OLPAOffice of Legislative Policy and Analysis
FAQs | Site Map | Links | Home
October 31, 2014
skip navigation

  (spacer) Bill Tracking

  arrow Legislative Updates

  (spacer) Public Laws

  (spacer) Hearings

  (spacer) Committees of
   (spacer) Interest to NIH


  (spacer) OLPA


margin frame

Legislative UpdatesLegislative Updates
(spacer)

107th Congress

Public Laws | arrow indicating current page Other Legislation

Drug Abuse Education, Prevention, and Control Act

S. 304

Background

In the United States, drug abuse and addiction are serious threats to public health. Numerous scientific studies of humans and animals have demonstrated that chronic use of drugs, such as alcohol, nicotine, marijuana, cocaine, heroin, and methamphetamines, alters the brain in ways that persist after such activity has ceased.

When he introduced S. 304, the Drug Abuse, Education, Prevention, and Control Act, Senator Orrin G. Hatch (R-UT) noted in his remarks in the Congressional Record that S. 304 was an important step in the effort to rid our Nation of drug abuse. Senator Hatch acknowledged that a bipartisan consensus had developed in Congress—a realization that supply reduction needed to be complemented with demand reduction in our fight to combat drugs. He said that the time has arrived "...to increase the resources we devote to prevent people from using drugs in the first place and to breaking the cycle of addiction for those whose lives are devastated and consumed by these substances. Only through such a balanced approach can we remove the scourge of drugs from our society." During the 106th Congress, Senator Hatch introduced drug abuse and addiction legislation that was similar in many respects to the provisions outlined in S. 304.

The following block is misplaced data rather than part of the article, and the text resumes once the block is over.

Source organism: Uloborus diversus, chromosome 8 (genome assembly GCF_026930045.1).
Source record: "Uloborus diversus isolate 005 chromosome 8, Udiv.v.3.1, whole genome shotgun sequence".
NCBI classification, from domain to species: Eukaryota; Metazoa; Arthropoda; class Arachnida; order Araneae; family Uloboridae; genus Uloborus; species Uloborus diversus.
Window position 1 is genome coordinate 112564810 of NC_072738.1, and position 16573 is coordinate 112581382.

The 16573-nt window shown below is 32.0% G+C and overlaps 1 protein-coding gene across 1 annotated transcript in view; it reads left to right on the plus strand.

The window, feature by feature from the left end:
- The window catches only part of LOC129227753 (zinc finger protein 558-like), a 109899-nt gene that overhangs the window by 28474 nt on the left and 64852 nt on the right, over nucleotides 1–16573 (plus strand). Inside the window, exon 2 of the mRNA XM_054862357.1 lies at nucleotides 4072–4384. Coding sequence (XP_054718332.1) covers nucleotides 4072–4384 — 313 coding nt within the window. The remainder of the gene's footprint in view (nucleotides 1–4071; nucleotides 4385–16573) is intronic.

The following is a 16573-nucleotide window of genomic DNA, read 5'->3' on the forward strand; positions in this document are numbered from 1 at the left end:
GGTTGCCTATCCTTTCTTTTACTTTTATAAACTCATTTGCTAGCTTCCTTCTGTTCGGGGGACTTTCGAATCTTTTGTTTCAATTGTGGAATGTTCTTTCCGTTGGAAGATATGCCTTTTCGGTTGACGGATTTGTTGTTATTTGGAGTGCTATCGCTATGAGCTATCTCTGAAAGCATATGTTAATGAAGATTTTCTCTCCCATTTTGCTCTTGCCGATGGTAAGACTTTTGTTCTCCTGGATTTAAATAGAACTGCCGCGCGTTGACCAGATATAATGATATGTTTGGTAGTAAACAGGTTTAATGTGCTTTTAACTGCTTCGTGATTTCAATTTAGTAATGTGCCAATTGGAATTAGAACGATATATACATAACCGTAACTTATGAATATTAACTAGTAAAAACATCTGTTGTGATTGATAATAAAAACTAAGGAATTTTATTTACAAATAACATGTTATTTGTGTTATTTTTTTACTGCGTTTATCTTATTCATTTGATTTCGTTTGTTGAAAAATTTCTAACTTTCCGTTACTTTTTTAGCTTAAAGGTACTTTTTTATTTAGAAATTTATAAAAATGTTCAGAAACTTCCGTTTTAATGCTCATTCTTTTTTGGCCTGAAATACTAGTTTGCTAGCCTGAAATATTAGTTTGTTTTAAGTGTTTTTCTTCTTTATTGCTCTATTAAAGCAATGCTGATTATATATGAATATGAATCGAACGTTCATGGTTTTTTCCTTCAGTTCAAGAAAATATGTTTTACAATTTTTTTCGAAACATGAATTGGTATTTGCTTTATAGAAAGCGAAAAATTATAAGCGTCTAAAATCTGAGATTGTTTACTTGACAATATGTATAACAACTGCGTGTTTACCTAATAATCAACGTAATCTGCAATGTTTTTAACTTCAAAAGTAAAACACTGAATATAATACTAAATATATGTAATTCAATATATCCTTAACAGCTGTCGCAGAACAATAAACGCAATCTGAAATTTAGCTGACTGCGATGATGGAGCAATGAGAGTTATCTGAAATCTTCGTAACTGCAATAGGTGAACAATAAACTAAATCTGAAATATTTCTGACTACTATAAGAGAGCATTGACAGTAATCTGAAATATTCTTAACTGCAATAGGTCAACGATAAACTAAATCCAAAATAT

Provisions of the Legislation/Impact on NIH

The following sections of S. 304 would have been of interest to the National Institutes of Health (NIH):

  • Section 201: Drug Free Prisons and Jails Incentive Grants. This Section includes language to implement residential drug treatment programs that are science based.
  • Section 202: Jail Based Substance Abuse Treatment Programs. outlined residential, outpatient, and aftercare treatment services in State and local prisons and jails that are science-based treatments. The section included a definition of appropriate substance abuse treatment. The definition read: "appropriate substance abuse treatment means treatment in a program that has been shown to be efficacious and incorporates research-based principles of effective substance abuse treatments as determined by the Secretary of Health and Human Services."
  • Section 203: Mandatory Revocation of Probation and Supervised Release for Failing a Drug Test would have allowed for three positive drug tests during a year before revocation of probation and supervised release in recognition of the chronic relapsing nature of addiction.
  • Section 302: Juvenile Substance Abuse Courts would have allowed for programs that are comprehensive and include a holistic approach of sanctions, testing, treatment, and aftercare.